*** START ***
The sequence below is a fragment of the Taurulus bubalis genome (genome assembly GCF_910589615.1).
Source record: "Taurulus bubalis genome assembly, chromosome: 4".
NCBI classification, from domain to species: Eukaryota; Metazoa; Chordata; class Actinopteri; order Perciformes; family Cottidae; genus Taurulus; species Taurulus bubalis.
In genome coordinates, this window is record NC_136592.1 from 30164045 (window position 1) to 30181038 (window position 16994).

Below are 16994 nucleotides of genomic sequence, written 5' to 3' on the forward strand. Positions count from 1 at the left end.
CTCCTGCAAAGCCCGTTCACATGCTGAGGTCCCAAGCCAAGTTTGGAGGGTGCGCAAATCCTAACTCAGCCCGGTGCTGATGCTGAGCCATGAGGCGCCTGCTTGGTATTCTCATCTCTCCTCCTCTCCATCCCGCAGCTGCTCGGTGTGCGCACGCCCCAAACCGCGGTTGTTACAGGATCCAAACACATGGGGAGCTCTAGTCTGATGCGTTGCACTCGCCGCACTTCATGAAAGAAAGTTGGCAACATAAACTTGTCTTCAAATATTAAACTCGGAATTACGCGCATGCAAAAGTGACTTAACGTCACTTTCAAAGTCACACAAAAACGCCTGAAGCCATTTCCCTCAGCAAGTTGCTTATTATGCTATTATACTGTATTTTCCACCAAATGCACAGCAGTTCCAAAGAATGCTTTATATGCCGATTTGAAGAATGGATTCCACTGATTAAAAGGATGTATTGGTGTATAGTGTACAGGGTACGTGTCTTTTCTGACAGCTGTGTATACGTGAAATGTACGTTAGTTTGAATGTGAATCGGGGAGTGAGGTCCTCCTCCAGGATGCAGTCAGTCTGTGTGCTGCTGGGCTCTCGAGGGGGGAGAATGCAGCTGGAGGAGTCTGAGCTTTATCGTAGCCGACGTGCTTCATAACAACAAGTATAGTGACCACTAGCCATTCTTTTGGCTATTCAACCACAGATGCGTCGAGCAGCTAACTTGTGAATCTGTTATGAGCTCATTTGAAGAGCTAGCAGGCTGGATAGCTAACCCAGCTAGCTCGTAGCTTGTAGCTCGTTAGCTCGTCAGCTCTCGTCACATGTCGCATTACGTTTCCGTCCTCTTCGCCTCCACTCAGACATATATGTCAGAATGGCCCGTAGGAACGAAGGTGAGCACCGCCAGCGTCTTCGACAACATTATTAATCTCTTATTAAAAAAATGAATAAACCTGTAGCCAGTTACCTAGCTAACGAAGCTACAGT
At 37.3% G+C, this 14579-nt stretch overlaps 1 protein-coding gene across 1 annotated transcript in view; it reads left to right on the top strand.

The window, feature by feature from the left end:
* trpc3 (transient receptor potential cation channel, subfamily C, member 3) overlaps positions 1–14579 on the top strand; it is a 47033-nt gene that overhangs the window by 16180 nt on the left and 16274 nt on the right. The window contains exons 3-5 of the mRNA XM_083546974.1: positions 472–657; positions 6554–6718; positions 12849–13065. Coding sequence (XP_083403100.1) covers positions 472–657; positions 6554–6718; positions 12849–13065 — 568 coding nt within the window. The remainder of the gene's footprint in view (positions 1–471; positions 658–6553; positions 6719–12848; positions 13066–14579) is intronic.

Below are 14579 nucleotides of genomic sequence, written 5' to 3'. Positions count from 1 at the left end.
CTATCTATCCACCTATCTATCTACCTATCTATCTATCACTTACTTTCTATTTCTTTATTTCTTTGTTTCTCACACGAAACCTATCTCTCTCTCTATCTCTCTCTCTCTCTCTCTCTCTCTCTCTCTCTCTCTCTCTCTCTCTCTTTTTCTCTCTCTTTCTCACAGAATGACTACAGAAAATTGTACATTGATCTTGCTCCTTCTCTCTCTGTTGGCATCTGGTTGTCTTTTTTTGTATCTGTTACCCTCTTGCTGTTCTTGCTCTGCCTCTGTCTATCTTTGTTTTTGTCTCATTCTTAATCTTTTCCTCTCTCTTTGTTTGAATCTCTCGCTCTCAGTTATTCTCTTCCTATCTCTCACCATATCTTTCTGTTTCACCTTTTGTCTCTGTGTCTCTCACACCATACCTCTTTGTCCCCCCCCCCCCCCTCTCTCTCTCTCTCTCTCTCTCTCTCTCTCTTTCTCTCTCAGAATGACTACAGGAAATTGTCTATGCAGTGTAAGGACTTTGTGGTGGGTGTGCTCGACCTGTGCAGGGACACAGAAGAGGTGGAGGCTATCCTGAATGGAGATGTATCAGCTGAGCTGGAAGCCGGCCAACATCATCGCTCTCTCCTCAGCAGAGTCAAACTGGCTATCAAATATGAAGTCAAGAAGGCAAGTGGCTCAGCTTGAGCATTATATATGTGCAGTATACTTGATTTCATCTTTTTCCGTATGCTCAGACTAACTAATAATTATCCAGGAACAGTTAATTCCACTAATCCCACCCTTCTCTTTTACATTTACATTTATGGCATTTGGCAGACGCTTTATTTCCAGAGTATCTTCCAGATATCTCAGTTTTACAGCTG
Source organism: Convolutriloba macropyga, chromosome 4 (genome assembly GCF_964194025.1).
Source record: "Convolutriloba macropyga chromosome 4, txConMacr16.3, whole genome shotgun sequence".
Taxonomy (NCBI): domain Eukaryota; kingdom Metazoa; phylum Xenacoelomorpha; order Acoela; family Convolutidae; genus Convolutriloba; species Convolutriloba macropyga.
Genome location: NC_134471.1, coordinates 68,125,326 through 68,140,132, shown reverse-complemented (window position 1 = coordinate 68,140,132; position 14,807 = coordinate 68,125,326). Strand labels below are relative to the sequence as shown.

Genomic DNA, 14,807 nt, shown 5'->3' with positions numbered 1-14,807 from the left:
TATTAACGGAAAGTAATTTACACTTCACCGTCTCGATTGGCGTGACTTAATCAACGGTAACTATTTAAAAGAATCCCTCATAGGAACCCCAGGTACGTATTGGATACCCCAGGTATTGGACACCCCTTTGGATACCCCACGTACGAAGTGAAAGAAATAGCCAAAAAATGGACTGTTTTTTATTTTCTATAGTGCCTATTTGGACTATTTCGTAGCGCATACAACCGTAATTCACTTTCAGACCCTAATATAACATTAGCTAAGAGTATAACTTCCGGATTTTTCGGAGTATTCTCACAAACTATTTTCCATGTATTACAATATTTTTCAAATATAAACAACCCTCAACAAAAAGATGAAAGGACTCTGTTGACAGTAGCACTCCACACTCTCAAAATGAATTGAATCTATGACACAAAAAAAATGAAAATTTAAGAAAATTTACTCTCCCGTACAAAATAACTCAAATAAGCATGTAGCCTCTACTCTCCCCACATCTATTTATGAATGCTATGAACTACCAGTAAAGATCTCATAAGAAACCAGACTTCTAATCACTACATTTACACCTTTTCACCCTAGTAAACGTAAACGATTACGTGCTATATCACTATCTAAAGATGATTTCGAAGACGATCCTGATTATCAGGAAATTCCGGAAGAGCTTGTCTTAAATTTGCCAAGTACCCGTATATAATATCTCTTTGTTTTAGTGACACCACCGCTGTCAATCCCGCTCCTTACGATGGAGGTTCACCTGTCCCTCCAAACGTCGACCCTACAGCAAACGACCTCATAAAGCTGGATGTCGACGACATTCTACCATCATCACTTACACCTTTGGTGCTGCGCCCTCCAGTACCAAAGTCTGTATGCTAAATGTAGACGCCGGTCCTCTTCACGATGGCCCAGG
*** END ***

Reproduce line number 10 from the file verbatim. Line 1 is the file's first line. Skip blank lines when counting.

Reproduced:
Below are 14579 nucleotides of genomic sequence, written 5' to 3'. Positions count from 1 at the left end.